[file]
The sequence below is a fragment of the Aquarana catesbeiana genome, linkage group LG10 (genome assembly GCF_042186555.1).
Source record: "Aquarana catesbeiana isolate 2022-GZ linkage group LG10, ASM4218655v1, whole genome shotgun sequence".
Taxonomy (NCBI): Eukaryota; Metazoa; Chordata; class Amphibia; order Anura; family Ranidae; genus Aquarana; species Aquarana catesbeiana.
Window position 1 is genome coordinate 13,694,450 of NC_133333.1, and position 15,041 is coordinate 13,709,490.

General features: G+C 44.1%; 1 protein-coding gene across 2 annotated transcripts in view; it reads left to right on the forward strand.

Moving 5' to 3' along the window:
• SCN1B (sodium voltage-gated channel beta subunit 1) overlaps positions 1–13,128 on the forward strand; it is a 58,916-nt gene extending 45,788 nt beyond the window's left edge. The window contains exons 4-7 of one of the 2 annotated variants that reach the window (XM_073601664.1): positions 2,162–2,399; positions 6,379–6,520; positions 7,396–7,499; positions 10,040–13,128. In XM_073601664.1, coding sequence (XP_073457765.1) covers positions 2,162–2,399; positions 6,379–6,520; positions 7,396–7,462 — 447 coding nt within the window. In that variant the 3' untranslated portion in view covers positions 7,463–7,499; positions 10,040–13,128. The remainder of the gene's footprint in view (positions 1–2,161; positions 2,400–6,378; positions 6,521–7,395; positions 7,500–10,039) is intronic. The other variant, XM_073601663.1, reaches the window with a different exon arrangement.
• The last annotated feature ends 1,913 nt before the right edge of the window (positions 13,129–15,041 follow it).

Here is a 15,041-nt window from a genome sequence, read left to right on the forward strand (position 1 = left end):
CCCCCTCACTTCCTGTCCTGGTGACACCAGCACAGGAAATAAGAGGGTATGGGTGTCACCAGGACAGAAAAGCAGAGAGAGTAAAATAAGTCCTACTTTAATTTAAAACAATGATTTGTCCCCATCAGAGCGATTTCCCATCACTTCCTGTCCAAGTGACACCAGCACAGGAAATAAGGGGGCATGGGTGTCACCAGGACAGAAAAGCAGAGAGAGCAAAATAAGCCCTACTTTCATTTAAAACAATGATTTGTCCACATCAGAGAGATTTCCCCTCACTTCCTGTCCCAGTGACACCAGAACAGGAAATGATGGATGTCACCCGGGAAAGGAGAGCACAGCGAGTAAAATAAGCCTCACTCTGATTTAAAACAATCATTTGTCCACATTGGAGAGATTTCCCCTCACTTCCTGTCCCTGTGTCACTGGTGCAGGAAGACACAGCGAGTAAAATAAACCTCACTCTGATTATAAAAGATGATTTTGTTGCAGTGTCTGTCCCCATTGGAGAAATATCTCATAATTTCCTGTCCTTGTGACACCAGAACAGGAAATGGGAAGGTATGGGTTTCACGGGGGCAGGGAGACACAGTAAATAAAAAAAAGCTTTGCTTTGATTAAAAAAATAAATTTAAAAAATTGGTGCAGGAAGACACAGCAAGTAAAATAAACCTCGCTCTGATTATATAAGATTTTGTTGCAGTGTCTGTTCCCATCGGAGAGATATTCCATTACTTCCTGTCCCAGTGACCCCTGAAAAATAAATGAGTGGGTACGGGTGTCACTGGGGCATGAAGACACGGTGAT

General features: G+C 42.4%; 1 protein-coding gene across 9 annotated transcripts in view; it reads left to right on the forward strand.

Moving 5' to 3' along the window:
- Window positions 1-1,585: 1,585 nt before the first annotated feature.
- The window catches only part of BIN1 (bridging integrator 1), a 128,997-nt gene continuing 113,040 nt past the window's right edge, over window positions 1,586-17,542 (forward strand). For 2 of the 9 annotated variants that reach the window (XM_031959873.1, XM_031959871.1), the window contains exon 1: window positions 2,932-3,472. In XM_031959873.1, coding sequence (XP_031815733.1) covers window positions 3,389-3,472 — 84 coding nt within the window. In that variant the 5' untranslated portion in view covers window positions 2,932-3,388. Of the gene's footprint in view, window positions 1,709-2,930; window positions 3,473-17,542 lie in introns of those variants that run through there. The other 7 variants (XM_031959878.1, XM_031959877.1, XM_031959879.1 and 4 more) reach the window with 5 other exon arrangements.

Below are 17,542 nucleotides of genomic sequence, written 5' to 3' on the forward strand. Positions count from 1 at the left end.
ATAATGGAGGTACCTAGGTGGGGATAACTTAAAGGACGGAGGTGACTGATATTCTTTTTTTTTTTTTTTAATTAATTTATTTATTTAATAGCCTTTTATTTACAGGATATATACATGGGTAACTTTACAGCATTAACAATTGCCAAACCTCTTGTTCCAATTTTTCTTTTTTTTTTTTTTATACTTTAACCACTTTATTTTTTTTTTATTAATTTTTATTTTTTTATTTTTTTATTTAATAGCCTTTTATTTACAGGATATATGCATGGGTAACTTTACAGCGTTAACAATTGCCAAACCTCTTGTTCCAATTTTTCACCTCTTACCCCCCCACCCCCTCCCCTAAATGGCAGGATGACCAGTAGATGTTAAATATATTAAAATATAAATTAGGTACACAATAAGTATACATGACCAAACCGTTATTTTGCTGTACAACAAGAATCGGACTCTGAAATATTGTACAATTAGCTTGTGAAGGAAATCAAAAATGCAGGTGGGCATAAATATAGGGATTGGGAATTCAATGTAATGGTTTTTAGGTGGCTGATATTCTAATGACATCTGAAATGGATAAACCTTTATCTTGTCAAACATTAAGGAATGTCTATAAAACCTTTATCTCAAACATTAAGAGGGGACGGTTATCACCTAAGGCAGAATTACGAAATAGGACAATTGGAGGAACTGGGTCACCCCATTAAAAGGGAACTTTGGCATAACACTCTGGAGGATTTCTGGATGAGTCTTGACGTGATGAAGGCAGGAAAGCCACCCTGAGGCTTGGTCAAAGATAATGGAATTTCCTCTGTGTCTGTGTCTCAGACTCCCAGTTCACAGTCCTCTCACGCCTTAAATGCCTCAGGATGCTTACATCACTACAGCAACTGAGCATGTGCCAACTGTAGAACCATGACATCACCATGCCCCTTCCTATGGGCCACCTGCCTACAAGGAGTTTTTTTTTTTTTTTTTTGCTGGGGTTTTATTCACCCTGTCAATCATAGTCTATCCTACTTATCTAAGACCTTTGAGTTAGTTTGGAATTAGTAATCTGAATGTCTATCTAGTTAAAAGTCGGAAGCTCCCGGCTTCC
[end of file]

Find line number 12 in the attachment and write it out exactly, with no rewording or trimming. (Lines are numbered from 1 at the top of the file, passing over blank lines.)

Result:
Moving 5' to 3' along the window: